The economics major used tenets of game theory to investigate an individual’s decision to own a gun.

Economics major Josh Nadel knew that he wanted to take a more theoretical approach to his senior thesis, in lieu of a more traditional, data-driven one. Also, as a political science minor, he was interested in researching public policy. So his thesis, “Equilibria in Firearm Ownership: Modeling a Partially Coordinated Market,” used tenets of game theory to investigate a person’s decision to own a gun. He deduced that the same theories that apply to what is known as a “coordinated game,” which is a type of game in which one player’s decision is impacted by another player’s, could also apply to goods.

“I had been interested in examining gun ownership from a policy standpoint,” he says, “and they really fit the profile of a coordinated good, in that an individual’s decision to arm depends, in part, on how safe their community is.”

Nadel, who is currently working on turning his thesis into a publishable paper, is now looking towards a career in public policy. “I’ve found the most rewarding part of this research to be the potential impacts that the theoretical side can have on real-world problems,” he says, “and now I’d like to take a whack at fixing them.”


How did your thesis advisor help you develop your topic, conduct your research, or interpret your results?

My thesis adviser was Assistant Professor Giri Parameswaran. I decided to take on a theoretical project largely because of the “Political Economy” [junior seminar] I took with him and the work I did for him over the past summer. He really helped me formalize the math involved with the project and overcome some of the barriers I faced. Most importantly, I think, he kept encouraging me to look for additional interesting conclusions beyond the initial scope of the project which led to a better final product. He’s also encouraged me to continue this work beyond the scope of the senior thesis.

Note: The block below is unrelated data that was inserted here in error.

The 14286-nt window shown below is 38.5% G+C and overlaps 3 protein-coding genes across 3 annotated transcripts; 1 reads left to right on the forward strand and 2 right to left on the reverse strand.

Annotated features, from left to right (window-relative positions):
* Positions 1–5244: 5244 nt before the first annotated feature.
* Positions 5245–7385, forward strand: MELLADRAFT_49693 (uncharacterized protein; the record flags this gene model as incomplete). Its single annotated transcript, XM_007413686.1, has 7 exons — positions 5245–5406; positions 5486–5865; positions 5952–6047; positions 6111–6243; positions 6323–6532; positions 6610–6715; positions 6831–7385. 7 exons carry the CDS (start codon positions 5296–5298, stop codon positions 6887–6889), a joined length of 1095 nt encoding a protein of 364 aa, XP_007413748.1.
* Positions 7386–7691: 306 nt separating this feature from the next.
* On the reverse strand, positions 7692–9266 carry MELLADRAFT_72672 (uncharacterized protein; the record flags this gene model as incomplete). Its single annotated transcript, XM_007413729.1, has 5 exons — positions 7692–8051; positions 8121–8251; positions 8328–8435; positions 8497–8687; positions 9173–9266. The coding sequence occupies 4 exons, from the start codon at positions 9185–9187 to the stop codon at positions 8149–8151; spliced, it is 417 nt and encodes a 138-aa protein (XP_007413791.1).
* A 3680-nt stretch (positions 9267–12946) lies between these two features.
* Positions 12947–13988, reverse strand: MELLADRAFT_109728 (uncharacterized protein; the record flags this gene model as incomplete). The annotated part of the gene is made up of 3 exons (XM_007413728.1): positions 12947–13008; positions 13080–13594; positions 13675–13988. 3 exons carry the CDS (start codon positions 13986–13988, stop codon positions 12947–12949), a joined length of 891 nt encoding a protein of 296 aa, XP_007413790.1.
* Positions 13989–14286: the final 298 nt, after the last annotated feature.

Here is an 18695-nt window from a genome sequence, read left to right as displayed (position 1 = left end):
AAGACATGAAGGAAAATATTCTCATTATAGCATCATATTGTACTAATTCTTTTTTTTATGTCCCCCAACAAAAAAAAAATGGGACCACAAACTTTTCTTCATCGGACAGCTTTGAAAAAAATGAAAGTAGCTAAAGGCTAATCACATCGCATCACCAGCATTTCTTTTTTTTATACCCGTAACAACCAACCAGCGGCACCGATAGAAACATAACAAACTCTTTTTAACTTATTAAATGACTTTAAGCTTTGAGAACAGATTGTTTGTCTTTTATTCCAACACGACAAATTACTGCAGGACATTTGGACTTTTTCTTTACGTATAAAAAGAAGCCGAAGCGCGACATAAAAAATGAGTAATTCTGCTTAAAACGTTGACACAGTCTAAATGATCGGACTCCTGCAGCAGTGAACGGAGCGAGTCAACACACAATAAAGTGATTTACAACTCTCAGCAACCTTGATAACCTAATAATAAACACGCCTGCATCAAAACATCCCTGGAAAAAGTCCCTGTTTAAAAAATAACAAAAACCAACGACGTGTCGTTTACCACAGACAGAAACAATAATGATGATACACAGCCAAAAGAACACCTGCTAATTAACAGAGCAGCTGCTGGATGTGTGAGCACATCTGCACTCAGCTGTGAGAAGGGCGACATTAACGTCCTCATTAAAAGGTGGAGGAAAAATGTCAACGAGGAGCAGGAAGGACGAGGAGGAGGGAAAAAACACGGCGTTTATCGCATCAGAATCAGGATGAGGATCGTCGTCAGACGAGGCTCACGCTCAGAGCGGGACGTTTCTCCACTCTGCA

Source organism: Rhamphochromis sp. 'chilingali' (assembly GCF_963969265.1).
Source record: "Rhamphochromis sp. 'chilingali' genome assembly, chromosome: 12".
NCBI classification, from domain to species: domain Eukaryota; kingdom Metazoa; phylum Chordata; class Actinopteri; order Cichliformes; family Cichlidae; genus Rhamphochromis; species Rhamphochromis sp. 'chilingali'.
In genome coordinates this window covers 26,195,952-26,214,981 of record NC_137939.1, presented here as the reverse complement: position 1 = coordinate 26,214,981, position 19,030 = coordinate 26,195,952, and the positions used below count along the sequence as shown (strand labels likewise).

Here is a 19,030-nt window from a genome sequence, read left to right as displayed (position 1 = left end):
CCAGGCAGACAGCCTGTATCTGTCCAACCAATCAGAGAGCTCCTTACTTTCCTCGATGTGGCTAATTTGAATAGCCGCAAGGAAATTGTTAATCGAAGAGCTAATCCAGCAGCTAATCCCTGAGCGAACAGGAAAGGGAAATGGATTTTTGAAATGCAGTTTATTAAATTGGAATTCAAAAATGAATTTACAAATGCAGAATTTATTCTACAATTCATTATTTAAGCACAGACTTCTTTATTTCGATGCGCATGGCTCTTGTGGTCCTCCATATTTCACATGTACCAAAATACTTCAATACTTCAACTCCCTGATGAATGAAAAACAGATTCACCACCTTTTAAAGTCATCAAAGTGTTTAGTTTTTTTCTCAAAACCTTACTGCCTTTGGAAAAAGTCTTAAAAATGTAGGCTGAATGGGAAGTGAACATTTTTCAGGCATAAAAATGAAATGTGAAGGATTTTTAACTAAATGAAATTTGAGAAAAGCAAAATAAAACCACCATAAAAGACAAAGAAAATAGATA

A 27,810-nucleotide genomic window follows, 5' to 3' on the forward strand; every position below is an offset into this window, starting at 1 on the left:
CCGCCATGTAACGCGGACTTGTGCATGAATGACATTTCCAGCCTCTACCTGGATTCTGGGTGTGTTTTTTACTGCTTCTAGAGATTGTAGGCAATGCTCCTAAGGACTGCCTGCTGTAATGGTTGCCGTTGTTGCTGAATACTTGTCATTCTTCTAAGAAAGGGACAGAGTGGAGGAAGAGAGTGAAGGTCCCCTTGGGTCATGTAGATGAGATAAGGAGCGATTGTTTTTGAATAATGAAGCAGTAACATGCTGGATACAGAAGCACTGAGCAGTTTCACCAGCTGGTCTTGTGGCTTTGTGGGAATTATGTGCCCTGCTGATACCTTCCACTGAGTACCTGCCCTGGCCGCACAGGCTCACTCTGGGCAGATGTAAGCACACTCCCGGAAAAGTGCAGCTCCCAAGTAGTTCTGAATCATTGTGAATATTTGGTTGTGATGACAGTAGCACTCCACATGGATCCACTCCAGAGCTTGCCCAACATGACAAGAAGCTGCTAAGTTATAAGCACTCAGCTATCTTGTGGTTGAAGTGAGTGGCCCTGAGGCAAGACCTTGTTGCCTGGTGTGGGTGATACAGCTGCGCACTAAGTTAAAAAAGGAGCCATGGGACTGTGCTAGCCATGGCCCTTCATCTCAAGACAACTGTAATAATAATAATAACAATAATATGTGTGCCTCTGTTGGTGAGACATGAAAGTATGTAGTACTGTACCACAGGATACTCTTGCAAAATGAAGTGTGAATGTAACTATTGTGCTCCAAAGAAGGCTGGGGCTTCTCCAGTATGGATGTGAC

What did you learn from working on your thesis?

I learned a lot about the importance of cross-disciplinary work. I really enjoyed bridging the gap between the abstract world of theoretical economics and game theory and public policy. I think this is a really unique and noble aspect of economics.

What are the implications for your research?

In my research, the additional value of coordination, that is making the same decision as others, leads to theoretical markets, which could result in distinct equilibria. For example, two identical communities could experience different firearm ownership rates.  Certain policy decisions, such as taxing firearms or increasing necessary regulations, have long been known to effect firearm ownership. In a market that may experience multiple equilibria rates, however, a policy shift can bump the culture from one ownership rate to the other, a drastically different change for a relatively small policy shift.  This is just a glimpse into what research of coordinated goods could accomplish. Social pressures play so heavily into decisions, especially whether to purchase goods, so research into coordinated goods could be a really terrific place for future research.


Photo: (cc) Lisa Roe/Flickr

“What They Learned” is a blog series exploring the thesis work of recent graduates.